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Cloudy with a Chance of Vitamin D

With 64 Percent More Vitamin D, Eggs are a Natural Way to get this Important Sunshine Vitamin during Winter Months

PARK RIDGE, Ill., Jan. 14, 2013 /PRNewswire/ -- For much of the country, winter brings the year's coldest temperatures, shortest days and least amount of sunshine – the body's chief source of vitamin D. The dark winter days make it increasingly difficult for most Americans to meet their vitamin D needs, especially for those living in the cloudiest cities in the country.

From New York to Oregon and beyond, if you find yourself in one of America's cloudiest cities or experiencing an especially wintry season, get more of the sunshine vitamin by eating all-natural foods, like eggs, which are one of the few foods that naturally contain vitamin D. In fact, the USDA recently reviewed egg nutrient data and results showed that one large egg contains 41 IU of vitamin D, 64 percent higher than before.1

"Vitamin D is a nutrient that should not be overlooked," says Neva Cochran, MS, RD, LD. "In addition to working with calcium to help form and maintain strong, healthy bones, vitamin D also prevents the development of osteoporosis in older adults. At 15 cents apiece, eggs are an easy, all-natural and inexpensive way to boost your vitamin D intake. Other foods that contain vitamin D include fortified milk, mushrooms and fish."

The Sunshine Vitamin Boost

A recent report from Sperling's Best Places identified the cloudiest cities in the United States such as Syracuse, NY; Cleveland, OH and Seattle, WA. According to Sperling's Best Places research, people living in the cloudiest cities in the U.S. experience at least 200 overcast days each year, with 55 percent of the day being mostly overcast, making vitamin D even more important for people living in these places. Eating just one egg provides at least 10 percent of the Recommended Daily Allowance (RDA) of vitamin D.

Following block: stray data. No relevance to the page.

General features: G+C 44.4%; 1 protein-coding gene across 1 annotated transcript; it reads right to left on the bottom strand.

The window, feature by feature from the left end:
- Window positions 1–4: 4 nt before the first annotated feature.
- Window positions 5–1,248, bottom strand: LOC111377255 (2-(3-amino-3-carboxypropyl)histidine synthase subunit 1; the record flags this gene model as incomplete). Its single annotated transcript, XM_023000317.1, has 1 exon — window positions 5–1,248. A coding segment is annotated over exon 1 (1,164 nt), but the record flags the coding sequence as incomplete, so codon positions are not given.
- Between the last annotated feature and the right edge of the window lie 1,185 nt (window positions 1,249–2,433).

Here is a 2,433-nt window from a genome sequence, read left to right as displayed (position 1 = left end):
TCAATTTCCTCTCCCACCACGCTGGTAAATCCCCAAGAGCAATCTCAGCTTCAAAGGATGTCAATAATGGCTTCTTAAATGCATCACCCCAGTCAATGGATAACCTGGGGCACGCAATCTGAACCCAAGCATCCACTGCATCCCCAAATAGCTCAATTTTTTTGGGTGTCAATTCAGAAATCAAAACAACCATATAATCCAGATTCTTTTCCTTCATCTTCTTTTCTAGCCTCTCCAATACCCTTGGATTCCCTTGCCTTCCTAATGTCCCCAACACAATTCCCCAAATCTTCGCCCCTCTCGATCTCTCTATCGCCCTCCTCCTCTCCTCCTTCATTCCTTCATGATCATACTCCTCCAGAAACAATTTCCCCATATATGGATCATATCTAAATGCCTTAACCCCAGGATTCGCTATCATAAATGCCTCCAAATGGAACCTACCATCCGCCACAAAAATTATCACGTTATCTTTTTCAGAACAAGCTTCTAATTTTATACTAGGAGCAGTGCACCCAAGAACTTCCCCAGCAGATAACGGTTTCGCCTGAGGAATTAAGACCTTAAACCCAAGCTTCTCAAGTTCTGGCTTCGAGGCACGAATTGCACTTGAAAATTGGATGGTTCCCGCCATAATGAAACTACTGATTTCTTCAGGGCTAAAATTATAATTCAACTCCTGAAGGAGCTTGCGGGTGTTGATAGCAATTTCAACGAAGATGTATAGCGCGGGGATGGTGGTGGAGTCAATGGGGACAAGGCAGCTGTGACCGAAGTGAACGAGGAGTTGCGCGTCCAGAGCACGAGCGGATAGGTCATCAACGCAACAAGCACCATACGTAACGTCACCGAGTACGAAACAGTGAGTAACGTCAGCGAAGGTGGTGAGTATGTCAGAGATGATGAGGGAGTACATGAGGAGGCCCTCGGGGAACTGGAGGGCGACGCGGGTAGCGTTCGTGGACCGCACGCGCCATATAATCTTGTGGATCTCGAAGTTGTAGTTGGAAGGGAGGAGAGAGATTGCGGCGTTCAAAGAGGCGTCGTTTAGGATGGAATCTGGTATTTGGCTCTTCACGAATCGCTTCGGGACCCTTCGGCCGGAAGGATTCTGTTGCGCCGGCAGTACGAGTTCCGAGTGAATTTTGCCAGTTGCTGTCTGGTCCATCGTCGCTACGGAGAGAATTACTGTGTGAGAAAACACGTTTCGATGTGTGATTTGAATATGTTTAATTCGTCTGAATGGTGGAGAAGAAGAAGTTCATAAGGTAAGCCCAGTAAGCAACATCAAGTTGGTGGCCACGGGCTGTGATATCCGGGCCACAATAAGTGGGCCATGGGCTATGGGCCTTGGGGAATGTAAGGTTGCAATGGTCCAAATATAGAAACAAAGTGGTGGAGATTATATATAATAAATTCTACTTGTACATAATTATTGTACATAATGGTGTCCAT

Furthermore, eggs are an easy and versatile way to get that high-quality protein to help get through the day along with vitamin D. Cochran suggests a few quick and easy egg recipes to give you an extra boost of vitamin D this winter season:

Get more egg recipes and nutrition information by "Liking" the Incredible Edible Egg on Facebook, following @IncredibleEggs on Twitter, or visiting the Pinterest page.

About the American Egg Board (AEB)

AEB is the U.S. egg producer's link to the consumer in communicating the value of the incredible edible egg™ and is funded from a national legislative checkoff on all egg production from companies with greater than 75,000 layers, in the continental United States. The board consists of 18 members and 18 alternates from all regions of the country who are appointed by the Secretary of Agriculture. The AEB staff carries out the programs under the board direction. AEB is located in Park Ridge, Ill. Visit www.IncredibleEgg.org for more information.

1 US Department of Agriculture, Agricultural Research Service, 2011. USDA National Nutrient Database for Standard Reference, Release 23. Online. Available at: Nutrient Data Laboratory Home Page, http://www.ars.usda.gov/main/site_main.htm?modecode=12-35-45-00. Accessed March 14, 2011.

For more information, contact:
Egg Media Hotline
1-855-EGGS411

SOURCE American Egg Board

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